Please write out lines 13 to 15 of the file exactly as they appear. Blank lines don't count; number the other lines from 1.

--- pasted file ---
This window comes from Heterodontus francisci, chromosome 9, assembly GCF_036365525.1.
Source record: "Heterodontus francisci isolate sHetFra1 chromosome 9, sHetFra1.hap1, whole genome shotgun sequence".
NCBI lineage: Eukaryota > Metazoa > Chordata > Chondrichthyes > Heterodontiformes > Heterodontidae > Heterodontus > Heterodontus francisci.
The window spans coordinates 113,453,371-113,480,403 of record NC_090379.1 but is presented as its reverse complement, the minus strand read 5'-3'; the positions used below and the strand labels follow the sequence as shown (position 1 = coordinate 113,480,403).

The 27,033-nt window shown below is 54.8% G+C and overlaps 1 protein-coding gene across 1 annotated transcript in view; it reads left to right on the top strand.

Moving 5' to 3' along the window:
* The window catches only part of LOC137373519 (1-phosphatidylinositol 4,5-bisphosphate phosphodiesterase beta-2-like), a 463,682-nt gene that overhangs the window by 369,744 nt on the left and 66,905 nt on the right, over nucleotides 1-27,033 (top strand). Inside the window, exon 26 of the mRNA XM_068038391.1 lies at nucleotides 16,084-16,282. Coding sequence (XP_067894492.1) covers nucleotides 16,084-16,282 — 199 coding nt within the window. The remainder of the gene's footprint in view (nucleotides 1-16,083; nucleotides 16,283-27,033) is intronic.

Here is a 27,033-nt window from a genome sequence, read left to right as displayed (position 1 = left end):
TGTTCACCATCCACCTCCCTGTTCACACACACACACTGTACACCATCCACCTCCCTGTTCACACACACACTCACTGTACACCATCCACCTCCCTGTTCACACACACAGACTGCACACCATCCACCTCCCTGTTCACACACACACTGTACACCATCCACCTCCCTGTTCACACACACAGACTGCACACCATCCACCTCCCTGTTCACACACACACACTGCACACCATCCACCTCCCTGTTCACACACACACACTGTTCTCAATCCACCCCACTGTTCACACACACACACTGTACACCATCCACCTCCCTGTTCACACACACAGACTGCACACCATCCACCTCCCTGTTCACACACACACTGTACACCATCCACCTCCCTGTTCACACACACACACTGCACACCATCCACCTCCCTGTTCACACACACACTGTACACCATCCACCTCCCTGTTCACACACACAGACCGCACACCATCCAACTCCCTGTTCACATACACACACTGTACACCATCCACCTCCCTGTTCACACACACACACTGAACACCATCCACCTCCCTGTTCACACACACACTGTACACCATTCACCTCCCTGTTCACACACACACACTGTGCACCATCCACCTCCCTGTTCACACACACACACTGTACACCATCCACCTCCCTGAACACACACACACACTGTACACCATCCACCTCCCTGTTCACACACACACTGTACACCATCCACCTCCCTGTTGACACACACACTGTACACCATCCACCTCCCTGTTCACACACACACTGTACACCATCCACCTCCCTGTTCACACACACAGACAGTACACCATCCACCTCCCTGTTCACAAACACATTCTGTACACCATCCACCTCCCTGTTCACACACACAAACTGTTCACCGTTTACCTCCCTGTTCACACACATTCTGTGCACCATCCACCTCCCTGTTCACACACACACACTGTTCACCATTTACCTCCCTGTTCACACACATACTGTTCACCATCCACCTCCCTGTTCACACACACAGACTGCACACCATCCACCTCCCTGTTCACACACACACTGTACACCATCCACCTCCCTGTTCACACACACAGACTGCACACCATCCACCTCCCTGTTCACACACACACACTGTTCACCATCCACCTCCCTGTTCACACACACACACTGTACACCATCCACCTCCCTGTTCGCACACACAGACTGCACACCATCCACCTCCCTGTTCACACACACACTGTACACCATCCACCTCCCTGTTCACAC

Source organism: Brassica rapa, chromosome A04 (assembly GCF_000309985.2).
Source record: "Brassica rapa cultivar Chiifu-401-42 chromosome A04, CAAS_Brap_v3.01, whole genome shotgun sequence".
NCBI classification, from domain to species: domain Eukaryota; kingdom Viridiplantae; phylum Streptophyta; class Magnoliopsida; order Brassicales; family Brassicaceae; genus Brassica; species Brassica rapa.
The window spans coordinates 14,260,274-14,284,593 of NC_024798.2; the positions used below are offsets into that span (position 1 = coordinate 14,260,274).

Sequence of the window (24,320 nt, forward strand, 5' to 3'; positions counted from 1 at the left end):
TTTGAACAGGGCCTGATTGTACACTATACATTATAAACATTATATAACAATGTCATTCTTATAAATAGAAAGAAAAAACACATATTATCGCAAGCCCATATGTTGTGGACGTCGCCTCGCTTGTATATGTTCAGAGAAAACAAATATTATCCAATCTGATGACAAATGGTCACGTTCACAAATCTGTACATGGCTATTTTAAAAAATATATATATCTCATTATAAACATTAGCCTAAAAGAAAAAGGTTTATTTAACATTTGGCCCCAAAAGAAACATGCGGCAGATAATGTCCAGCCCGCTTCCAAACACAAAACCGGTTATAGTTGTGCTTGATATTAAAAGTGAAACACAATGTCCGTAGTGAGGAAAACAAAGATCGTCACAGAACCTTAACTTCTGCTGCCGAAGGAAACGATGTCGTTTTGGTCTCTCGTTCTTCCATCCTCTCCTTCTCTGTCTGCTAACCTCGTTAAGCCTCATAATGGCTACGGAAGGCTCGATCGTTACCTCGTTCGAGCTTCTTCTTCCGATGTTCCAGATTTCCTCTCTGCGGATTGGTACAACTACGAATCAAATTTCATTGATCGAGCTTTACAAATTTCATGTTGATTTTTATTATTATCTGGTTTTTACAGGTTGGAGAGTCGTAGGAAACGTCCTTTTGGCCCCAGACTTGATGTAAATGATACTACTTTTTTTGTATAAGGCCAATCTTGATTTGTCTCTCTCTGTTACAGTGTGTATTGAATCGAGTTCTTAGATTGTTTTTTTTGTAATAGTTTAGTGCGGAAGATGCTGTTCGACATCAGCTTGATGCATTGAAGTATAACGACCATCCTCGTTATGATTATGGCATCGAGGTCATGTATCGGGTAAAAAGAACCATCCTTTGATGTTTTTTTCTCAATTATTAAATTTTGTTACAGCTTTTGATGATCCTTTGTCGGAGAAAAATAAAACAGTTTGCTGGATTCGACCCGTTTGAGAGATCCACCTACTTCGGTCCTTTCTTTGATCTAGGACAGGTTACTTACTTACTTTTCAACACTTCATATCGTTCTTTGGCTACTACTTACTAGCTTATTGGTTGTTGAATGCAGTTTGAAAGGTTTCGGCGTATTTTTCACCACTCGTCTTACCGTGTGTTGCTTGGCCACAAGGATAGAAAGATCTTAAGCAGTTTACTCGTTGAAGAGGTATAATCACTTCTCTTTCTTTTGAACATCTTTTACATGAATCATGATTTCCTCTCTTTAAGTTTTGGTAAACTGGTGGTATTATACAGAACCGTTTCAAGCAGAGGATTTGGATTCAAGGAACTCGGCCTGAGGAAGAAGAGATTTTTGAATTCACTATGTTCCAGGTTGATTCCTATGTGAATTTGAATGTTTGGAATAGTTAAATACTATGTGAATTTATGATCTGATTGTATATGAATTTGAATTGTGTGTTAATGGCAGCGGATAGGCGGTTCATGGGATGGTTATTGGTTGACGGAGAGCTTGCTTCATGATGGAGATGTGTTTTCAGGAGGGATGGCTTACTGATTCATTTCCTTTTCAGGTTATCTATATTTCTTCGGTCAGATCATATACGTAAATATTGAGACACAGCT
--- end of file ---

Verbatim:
The window spans coordinates 14,260,274-14,284,593 of NC_024798.2; the positions used below are offsets into that span (position 1 = coordinate 14,260,274).

Sequence of the window (24,320 nt, forward strand, 5' to 3'; positions counted from 1 at the left end):
TTTGAACAGGGCCTGATTGTACACTATACATTATAAACATTATATAACAATGTCATTCTTATAAATAGAAAGAAAAAACACATATTATCGCAAGCCCATATGTTGTGGACGTCGCCTCGCTTGTATATGTTCAGAGAAAACAAATATTATCCAATCTGATGACAAATGGTCACGTTCACAAATCTGTACATGGCTATTTTAAAAAATATATATATCTCATTATAAACATTAGCCTAAAAGAAAAAGGTTTATTTAACATTTGGCCCCAAAAGAAACATGCGGCAGATAATGTCCAGCCCGCTTCCAAACACAAAACCGGTTATAGTTGTGCTTGATATTAAAAGTGAAACACAATGTCCGTAGTGAGGAAAACAAAGATCGTCACAGAACCTTAACTTCTGCTGCCGAAGGAAACGATGTCGTTTTGGTCTCTCGTTCTTCCATCCTCTCCTTCTCTGTCTGCTAACCTCGTTAAGCCTCATAATGGCTACGGAAGGCTCGATCGTTACCTCGTTCGAGCTTCTTCTTCCGATGTTCCAGATTTCCTCTCTGCGGATTGGTACAACTACGAATCAAATTTCATTGATCGAGCTTTACAAATTTCATGTTGATTTTTATTATTATCTGGTTTTTACAGGTTGGAGAGTCGTAGGAAACGTCCTTTTGGCCCCAGACTTGATGTAAATGATACTACTTTTTTTGTATAAGGCCAATCTTGATTTGTCTCTCTCTGTTACAGTGTGTATTGAATCGAGTTCTTAGATTGTTTTTTTTGTAATAGTTTAGTGCGGAAGATGCTGTTCGACATCAGCTTGATGCATTGAAGTATAACGACCATCCTCGTTATGATTATGGCATCGAGGTCATGTATCGGGTAAAAAGAACCATCCTTTGATGTTTTTTTCTCAATTATTAAATTTTGTTACAGCTTTTGATGATCCTTTGTCGGAGAAAAATAAAACAGTTTGCTGGATTCGACCCGTTTGAGAGATCCACCTACTTCGGTCCTTTCTTTGATCTAGGACAGGTTACTTACTTACTTTTCAACACTTCATATCGTTCTTTGGCTACTACTTACTAGCTTATTGGTTGTTGAATGCAGTTTGAAAGGTTTCGGCGTATTTTTCACCACTCGTCTTACCGTGTGTTGCTTGGCCACAAGGATAGAAAGATCTTAAGCAGTTTACTCGTTGAAGAGGTATAATCACTTCTCTTTCTTTTGAACATCTTTTACATGAATCATGATTTCCTCTCTTTAAGTTTTGGTAAACTGGTGGTATTATACAGAACCGTTTCAAGCAGAGGATTTGGATTCAAGGAACTCGGCCTGAGGAAGAAGAGATTTTTGAATTCACTATGTTCCAGGTTGATTCCTATGTGAATTTGAATGTTTGGAATAGTTAAATACTATGTGAATTTATGATCTGATTGTATATGAATTTGAATTGTGTGTTAATGGCAGCGGATAGGCGGTTCATGGGATGGTTATTGGTTGACGGAGAGCTTGCTTCATGATGGAGATGTGTTTTCAGGAGGGATGGCTTACTGATTCATTTCCTTTTCAGGTTATCTATATTTCTTCGGTCAGATCATATACGTAAATATTGAGACACAGCT